Is dating a newly sober alcoholic or addict a recipe for disaster? Here’s some food for thought:
If you are in recovery yourself or not, you may have had an opportunity to date an addict or alcoholic who is trying to get well. Common wisdom around the rooms of 12-step programs, treatment centers, and sober living houses is to steer clear of the newly sober person, or court disaster and pain for both you and your potential paramour. Why is this and are there exceptions?
Many people suggest waiting until the new person has one year of continuous sobriety before diving in. Other people suggest waiting until they are in the middle of their 9th step in a 12-step program, as that is when many will truly learn how to treat people.
A Potential Disservice
The newly sober person is often confronting themselves for the first time in years. Or maybe for the first time ever. If the newcomer is really trying to get down to the root causes and conditions that made them pick up the drink or the drug in the first place, they are likely to be in some pain. It might be messy. And for many of us, our first response to this initial look at ourselves is to run as fast as we can towards any distraction we can find. Anything to get us away from the hot intensity of our feelings, to put a bit of distance between us and the pain, regret, fear, and anxiousness of early sobriety. When dating someone in this place, we can do them a great disservice. We give them a way to opt out of this pain. And it might sound like simply comforting them, but often the truth is that they are just delaying the deep work that is inevitable if they are to stay lastingly clean and sober. For most of us, it is critical to sit through this anguish long enough to get to the other side, and the only way out is through. If we offer them a pleasant distraction and some dopamine hits from attention and romance, they might miss this vital step in getting well. We rob them of their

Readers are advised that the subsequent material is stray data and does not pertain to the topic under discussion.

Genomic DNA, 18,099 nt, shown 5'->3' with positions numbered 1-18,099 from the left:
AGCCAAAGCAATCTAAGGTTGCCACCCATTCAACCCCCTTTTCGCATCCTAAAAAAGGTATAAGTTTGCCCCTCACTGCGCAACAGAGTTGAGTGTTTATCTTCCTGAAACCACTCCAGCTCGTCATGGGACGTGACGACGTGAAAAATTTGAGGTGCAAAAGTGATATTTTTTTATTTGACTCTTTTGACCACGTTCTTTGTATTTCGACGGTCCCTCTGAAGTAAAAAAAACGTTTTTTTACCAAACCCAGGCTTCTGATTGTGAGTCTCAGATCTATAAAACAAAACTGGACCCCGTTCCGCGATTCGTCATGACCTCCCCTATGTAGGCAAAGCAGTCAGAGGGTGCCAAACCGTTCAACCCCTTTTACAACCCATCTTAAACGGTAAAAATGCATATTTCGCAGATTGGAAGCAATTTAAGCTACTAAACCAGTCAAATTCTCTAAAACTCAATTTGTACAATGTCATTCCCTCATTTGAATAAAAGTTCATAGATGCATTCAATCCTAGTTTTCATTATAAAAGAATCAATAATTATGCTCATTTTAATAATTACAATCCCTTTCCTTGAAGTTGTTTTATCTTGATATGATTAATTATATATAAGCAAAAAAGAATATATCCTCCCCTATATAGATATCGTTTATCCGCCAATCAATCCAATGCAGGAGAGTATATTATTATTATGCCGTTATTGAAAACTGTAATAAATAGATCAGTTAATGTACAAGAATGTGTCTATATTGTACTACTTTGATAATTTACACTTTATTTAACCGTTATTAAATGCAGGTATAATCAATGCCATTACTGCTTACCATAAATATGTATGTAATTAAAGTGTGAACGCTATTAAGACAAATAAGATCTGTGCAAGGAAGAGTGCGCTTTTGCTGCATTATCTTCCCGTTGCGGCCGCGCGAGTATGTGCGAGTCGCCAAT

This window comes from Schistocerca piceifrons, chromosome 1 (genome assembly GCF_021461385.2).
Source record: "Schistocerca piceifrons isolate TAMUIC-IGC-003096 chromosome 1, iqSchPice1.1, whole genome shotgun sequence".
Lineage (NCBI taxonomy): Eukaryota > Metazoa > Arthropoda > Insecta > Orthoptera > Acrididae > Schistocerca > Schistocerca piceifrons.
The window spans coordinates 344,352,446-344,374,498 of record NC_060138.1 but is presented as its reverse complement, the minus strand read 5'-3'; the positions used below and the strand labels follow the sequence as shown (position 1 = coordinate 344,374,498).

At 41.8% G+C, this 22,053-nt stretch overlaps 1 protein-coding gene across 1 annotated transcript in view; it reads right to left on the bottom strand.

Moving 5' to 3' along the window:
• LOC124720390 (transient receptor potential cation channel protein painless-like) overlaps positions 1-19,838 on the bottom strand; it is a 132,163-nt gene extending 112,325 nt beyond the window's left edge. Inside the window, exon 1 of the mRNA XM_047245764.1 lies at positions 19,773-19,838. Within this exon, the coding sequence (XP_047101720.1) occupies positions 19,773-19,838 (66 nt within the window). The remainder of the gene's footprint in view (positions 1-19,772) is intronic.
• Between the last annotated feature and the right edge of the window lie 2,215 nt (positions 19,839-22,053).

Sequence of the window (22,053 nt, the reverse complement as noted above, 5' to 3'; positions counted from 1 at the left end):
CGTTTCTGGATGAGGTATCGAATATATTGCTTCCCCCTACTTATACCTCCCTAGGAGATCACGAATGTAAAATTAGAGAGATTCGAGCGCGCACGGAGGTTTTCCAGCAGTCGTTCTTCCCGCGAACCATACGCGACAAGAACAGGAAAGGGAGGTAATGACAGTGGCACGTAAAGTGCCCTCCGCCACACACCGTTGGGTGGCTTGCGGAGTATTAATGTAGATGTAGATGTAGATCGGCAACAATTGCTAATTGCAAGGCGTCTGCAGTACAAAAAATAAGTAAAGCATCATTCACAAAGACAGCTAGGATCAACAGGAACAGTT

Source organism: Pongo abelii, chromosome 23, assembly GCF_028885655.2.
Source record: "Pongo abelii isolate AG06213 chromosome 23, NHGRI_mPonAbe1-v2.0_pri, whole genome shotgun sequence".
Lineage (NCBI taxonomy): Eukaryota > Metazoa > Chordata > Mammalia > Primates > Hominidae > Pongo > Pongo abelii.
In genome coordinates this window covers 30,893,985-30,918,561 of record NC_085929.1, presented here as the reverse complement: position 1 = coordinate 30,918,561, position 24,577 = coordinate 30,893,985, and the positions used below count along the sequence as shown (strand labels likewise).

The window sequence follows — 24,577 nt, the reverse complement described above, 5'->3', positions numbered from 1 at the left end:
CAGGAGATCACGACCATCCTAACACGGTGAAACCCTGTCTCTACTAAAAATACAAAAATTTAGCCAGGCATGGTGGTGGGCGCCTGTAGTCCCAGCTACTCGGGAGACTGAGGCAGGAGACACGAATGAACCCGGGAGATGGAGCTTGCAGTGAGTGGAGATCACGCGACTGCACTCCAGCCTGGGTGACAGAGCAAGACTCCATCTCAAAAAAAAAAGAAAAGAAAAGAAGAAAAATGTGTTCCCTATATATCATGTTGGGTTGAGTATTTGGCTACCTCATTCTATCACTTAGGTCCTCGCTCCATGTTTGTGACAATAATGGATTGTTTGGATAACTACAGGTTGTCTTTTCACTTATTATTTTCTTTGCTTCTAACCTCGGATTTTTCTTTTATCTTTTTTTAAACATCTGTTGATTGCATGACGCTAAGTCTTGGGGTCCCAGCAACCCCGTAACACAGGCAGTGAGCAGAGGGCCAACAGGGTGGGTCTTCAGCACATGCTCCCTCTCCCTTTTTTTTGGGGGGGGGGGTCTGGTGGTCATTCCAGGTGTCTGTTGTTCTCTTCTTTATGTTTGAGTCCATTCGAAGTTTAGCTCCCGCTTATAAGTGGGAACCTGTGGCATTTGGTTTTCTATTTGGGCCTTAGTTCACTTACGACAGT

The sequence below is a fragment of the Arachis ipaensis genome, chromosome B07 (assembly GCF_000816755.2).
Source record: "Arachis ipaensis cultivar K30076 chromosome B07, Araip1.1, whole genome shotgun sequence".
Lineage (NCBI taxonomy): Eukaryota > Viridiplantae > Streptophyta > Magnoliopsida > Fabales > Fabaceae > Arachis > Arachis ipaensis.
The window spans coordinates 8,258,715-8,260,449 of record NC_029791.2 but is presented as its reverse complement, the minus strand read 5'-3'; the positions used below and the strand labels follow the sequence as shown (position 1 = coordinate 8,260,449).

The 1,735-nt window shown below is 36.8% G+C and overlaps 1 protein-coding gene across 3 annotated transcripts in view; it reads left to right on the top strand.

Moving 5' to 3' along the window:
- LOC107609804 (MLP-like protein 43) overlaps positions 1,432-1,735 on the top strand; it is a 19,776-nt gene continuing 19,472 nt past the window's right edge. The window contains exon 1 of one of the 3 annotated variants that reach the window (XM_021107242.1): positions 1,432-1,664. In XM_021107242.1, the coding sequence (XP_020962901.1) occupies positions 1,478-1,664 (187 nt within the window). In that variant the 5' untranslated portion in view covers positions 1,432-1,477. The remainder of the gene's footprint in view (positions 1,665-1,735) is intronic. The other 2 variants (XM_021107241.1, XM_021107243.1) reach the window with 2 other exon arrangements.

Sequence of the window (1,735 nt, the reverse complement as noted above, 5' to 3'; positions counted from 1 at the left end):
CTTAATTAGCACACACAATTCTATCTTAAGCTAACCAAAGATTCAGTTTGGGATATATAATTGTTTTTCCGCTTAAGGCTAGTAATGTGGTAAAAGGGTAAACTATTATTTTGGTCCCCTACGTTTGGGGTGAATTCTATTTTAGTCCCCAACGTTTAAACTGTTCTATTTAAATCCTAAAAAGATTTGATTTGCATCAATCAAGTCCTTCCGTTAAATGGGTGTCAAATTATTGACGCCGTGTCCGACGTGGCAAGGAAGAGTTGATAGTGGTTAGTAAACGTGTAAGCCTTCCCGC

Building a Foundation
Also, this: the newly sober person often needs space and time to focus on building a foundation in recovery, cleaning up the past, and learning how to show up for relationships with love and integrity. Many of us needed a good stretch of time before we could really turn our attention from these things to dating. Laying this crucial groundwork gives a person time to become someone who is truly available for a worthwhile relationship. It gives them time to grow and mature into real partners. So if you’ve got your eye on a newly sober person, or someone considering getting help for alcoholism or addiction, you may just be giving your future relationship a real chance by giving it some space and time. Growing a friendship first can be a true act of generosity to the new person, who likely could use the time to heal and learn to trust, practice patience, and build a new life. After all, for the alcoholic or addict, this is life and death.